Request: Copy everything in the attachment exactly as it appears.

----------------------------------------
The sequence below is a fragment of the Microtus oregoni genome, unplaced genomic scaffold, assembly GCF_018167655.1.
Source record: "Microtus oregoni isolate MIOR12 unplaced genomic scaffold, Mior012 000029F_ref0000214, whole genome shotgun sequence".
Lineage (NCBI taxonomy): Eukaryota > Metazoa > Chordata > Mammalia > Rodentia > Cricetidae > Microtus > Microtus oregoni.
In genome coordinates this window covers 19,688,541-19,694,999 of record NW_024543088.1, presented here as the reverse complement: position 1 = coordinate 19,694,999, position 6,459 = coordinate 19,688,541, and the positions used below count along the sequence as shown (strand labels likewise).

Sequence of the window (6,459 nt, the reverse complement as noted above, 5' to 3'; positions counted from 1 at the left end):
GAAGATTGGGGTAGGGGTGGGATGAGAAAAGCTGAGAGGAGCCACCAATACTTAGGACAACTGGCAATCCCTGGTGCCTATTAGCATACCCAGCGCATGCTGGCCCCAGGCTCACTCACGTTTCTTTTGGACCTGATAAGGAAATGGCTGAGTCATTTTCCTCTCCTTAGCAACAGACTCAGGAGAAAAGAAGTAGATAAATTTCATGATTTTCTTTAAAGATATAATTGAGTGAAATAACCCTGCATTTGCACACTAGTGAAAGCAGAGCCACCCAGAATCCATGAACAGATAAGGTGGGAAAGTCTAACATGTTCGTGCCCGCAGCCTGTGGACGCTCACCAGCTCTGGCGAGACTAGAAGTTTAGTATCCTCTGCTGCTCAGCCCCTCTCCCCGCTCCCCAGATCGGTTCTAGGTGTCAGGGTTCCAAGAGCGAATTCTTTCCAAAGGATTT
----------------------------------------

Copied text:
The sequence below is a fragment of the Microtus oregoni genome, unplaced genomic scaffold, assembly GCF_018167655.1.
Source record: "Microtus oregoni isolate MIOR12 unplaced genomic scaffold, Mior012 000029F_ref0000214, whole genome shotgun sequence".
Lineage (NCBI taxonomy): Eukaryota > Metazoa > Chordata > Mammalia > Rodentia > Cricetidae > Microtus > Microtus oregoni.
In genome coordinates this window covers 19,688,541-19,694,999 of record NW_024543088.1, presented here as the reverse complement: position 1 = coordinate 19,694,999, position 6,459 = coordinate 19,688,541, and the positions used below count along the sequence as shown (strand labels likewise).

Sequence of the window (6,459 nt, the reverse complement as noted above, 5' to 3'; positions counted from 1 at the left end):
GAAGATTGGGGTAGGGGTGGGATGAGAAAAGCTGAGAGGAGCCACCAATACTTAGGACAACTGGCAATCCCTGGTGCCTATTAGCATACCCAGCGCATGCTGGCCCCAGGCTCACTCACGTTTCTTTTGGACCTGATAAGGAAATGGCTGAGTCATTTTCCTCTCCTTAGCAACAGACTCAGGAGAAAAGAAGTAGATAAATTTCATGATTTTCTTTAAAGATATAATTGAGTGAAATAACCCTGCATTTGCACACTAGTGAAAGCAGAGCCACCCAGAATCCATGAACAGATAAGGTGGGAAAGTCTAACATGTTCGTGCCCGCAGCCTGTGGACGCTCACCAGCTCTGGCGAGACTAGAAGTTTAGTATCCTCTGCTGCTCAGCCCCTCTCCCCGCTCCCCAGATCGGTTCTAGGTGTCAGGGTTCCAAGAGCGAATTCTTTCCAAAGGATTT